Poll: Opposition to equal marriage, especially black voters, hits record low after Obama’s support
Opposition to equal marriage has fallen to a record low, and this change might be connected to President Obama’s endorsement of the measure, a new poll by Washington Post and ABC News suggests.
Almost 53 percent of Americans say that marriage should be extended to gay couples, which is a 17 percent increase from the poll just six years ago. Just 39 percent, a record low, say that equal marriage should be illegal.
The most encouraging finding for gay rights activists is that 59% of African Americans now support equal marriage, whereas only an average of 41% said they supported the measure before Mr Obama’s public endorsement of the right of gay couples to marry. This is a statistically significant result, although the sample size of black voters is relatively small, which makes the findings somewhat tentative.
Underlining the importance of friends and families in determining support for gay rights, 71% of Americans have said they have a friend, family member or acquaintance who is gay, whereas the number stood at 63% in 2010 and 59% in 1998.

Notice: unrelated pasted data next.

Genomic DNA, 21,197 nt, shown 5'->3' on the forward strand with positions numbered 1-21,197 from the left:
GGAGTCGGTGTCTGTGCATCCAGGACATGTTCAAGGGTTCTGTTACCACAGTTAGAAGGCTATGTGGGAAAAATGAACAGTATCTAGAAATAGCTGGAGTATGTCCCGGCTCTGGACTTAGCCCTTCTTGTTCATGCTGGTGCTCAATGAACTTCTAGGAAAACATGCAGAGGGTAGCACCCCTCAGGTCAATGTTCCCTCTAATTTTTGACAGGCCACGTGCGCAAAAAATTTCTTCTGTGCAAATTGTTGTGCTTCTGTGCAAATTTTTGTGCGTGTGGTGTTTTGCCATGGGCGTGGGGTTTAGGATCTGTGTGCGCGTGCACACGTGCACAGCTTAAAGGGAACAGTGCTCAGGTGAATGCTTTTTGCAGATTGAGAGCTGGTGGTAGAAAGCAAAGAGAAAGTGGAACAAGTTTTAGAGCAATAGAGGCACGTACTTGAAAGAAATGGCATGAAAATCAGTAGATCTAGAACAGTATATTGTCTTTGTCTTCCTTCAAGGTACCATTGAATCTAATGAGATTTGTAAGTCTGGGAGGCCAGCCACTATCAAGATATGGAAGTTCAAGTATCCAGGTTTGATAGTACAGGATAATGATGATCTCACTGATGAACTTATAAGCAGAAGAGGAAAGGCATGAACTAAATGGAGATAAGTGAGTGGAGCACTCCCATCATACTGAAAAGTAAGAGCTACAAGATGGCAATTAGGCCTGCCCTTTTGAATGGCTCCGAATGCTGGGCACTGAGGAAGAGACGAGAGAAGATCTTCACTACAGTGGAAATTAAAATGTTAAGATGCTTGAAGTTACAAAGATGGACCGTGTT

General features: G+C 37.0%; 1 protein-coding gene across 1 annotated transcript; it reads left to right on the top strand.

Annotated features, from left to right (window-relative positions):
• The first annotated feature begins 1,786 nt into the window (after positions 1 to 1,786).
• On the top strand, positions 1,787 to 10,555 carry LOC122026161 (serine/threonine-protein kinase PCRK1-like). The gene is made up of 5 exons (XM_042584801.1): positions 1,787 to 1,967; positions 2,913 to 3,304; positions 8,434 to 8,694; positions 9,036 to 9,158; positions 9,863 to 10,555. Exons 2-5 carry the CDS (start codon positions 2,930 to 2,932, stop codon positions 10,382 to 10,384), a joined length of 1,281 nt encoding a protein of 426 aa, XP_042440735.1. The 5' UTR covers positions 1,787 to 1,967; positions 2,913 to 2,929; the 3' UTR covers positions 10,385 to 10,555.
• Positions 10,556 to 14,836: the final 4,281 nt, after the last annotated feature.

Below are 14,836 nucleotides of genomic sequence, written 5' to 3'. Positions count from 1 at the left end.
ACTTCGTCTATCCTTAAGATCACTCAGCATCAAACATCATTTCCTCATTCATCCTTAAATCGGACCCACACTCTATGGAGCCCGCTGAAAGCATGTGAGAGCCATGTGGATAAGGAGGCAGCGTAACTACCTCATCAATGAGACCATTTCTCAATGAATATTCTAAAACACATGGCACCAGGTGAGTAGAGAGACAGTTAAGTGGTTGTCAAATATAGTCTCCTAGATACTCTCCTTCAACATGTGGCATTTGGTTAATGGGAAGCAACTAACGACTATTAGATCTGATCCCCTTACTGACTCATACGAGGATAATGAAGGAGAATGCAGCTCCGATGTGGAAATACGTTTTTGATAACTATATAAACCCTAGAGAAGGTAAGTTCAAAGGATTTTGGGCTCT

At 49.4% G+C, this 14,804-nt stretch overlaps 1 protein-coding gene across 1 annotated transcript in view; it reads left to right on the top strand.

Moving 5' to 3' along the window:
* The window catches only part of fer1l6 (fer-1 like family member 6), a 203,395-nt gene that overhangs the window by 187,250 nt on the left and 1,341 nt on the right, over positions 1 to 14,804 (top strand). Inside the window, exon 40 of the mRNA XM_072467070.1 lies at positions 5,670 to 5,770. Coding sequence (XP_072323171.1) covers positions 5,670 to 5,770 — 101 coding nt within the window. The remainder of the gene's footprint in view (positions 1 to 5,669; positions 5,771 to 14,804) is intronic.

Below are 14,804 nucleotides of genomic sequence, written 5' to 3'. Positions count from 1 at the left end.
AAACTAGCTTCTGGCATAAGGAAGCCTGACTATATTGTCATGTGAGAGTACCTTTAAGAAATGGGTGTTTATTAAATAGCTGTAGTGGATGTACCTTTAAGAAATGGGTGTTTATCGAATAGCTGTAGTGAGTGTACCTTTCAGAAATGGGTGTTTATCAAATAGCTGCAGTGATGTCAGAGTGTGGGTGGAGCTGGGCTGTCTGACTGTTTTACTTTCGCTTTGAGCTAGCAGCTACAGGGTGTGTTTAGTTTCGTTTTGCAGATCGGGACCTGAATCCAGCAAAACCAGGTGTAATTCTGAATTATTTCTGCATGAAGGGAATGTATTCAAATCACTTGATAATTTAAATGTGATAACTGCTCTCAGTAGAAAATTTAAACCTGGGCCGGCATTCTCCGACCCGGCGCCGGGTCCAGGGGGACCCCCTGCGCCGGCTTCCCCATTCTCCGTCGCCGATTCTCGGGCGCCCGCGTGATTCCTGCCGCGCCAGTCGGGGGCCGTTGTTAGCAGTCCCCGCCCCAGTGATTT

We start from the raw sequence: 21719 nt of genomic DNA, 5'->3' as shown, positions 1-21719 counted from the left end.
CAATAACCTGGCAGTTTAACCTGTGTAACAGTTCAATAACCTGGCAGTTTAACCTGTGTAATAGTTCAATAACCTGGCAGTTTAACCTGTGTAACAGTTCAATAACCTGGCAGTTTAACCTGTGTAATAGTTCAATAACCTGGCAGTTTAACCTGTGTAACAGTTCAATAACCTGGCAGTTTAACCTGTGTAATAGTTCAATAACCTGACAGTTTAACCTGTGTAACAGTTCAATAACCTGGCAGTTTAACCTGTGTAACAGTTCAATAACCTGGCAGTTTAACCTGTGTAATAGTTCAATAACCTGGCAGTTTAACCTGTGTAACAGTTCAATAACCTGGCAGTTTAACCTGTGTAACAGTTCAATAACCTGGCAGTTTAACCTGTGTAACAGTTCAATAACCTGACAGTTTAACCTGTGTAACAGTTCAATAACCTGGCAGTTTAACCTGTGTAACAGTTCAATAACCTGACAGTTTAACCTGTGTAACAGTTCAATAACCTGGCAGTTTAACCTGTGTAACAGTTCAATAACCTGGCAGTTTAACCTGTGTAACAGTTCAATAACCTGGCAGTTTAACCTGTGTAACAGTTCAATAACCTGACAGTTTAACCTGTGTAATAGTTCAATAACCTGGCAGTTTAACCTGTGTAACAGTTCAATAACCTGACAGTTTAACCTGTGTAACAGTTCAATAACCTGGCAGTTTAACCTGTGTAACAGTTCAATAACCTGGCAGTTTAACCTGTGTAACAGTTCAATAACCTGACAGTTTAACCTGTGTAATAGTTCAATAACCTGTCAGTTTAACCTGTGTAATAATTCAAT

However, the poll does find a majority saying that equal marriage was not a priority for them when voting in the election, and also that on the question whether the issue should be addressed at the state or the federal level, public opinion remains divided.
Frank Schubert, national political director of the National Organisation for Marriage — an organisation that purportedly attempted to divide ethnic minorities and gay community in order to muster opposition to equal marriage — was quick both to dismiss the findings of the poll, and the finding about increased support among black voters.
Mr Schubert pointed out that wherever equal marriage ended up in polls, the measure was defeated, and where it was passed at all, it was through legislative or court action. He also said: “There is not a chance in God’s green earth that African Americans support same-sex marriage,” adding that Mr Obama’s support had “created a lot of angst and conflict in that community, but his opinion of same-sex marriage is not going to be changing the opinion of African Americans in a significant way.”
Gay rights activists, however, have been quick to welcome the findings, saying Mr Obama’s endorsement showed how a powerful voice of support can change public mood and opinion.